They didn't buy the BMW or the tea & biscuits. They stole them. Because the Poles are all thieves, right? Unlike the honest Russians, of course...

opefully as the population becomes more and better educated, the church and its hold will diminish

After which, we all know which religion will take over. Poland beware! Don't become like the UK!
sapphire 22 | 1,241  
26 Feb 2008 /  #17
After which, we all know which religion will take over. Poland beware! Don't become like the UK!

I dont know..please enlighten me as to which religion will take over and why it is you want to come to the UK if you dislike it so much.
Michal - | 1,865  
26 Feb 2008 /  #18
hey stole them. Because the Poles are all thieves, right? Unlike the honest Russians, of course...

I think on the whole, the Russians are definitely more honest but i do remember all the help Poland showed towards the Soviet Union, sometimes even giving ships to Russia for free after their construction in Gdansk. I am sure these acts of Polish kindness will never be forgotten in Russia and the mutual respect each country has for one another will continue for a long time to come.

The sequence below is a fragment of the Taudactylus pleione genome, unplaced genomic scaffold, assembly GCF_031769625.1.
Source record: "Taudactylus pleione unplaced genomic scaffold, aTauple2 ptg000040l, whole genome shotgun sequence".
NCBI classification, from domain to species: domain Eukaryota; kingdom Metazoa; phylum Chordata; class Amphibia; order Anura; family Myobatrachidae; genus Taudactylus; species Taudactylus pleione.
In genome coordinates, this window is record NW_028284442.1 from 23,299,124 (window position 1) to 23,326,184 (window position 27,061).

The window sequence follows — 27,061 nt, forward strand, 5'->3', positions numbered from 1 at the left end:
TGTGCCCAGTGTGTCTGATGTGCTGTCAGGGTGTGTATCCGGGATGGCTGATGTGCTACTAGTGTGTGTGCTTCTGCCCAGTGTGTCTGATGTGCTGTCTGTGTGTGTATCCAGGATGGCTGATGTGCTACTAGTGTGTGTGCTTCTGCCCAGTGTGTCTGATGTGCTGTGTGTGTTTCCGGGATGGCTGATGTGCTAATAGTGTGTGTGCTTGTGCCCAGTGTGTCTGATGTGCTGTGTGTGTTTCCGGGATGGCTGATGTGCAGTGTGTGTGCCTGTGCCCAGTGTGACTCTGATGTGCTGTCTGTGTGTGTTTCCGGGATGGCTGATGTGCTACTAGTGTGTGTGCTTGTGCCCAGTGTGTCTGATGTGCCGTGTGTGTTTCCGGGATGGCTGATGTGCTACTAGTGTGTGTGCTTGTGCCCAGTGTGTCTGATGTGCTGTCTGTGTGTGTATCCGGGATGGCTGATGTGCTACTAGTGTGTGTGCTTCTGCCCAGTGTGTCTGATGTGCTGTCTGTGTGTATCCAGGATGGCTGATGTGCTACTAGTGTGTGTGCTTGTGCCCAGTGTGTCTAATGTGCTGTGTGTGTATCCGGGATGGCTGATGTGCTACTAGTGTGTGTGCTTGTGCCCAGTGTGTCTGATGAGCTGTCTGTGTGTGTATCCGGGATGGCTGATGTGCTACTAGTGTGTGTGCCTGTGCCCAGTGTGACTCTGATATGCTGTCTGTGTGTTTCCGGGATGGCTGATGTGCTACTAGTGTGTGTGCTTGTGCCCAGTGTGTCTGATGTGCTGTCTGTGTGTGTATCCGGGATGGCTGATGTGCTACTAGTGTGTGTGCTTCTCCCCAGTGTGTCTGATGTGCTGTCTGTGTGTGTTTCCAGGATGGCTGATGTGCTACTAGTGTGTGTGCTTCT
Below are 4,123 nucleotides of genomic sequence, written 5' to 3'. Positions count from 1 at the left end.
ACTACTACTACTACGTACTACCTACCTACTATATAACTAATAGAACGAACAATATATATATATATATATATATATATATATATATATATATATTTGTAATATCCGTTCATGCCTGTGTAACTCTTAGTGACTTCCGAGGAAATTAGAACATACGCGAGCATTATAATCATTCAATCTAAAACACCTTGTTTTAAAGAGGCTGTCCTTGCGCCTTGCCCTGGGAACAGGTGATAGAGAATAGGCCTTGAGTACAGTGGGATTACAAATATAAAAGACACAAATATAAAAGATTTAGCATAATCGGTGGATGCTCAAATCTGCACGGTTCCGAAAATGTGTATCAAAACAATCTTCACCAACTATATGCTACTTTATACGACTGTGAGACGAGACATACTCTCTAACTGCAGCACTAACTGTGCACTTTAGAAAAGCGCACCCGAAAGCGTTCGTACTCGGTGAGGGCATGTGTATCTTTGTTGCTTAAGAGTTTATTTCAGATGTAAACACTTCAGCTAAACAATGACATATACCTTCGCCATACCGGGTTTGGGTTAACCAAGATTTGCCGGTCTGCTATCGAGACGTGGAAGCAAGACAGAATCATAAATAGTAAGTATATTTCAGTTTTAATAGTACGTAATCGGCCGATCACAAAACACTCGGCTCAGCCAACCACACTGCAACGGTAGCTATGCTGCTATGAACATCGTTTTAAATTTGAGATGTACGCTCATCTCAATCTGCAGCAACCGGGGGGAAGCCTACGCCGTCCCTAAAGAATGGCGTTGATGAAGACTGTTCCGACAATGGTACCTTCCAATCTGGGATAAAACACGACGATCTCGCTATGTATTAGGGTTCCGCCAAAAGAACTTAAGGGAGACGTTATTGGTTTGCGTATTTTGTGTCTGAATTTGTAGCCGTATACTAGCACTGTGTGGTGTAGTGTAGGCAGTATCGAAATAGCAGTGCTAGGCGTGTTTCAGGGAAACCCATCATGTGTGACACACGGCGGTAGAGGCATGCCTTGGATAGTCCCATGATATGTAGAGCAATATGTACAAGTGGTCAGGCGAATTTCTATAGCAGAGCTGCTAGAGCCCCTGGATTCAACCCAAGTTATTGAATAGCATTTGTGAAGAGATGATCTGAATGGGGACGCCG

jones101 1 | 349  
26 Feb 2008 /  #19
Russians more honest? Heh that made me laugh out loud.
Michal - | 1,865  
26 Feb 2008 /  #20
I think that they are less two faced than the Poles. The Russians are not so friendly but at least you know more or less what you are getting with them.
Krzysztof 2 | 973  
26 Feb 2008 /  #21
The Russians are not so friendly but at least you know more or less what you are getting with them.

A bullet in your head, sooner or later?
Seanus 15 | 19,706  
14 Feb 2009 /  #22
This will help to show how cultural compatibility.

Related:

Going to Church in the UK - Polish people attendance at Masses in Britain

Does the language barrier put some Poles of going to church when they only have access to a English mass and confession? Many churches in my area have performed mass at least once in Polish - Do Poles feel enough is being done to encourage them to attend.

No,it certainly doesn't.

A note on the side: There's a good pocket sized book sold at the Catholic shop next to Westminster Cathedral (near Victoria) This provides a full translation.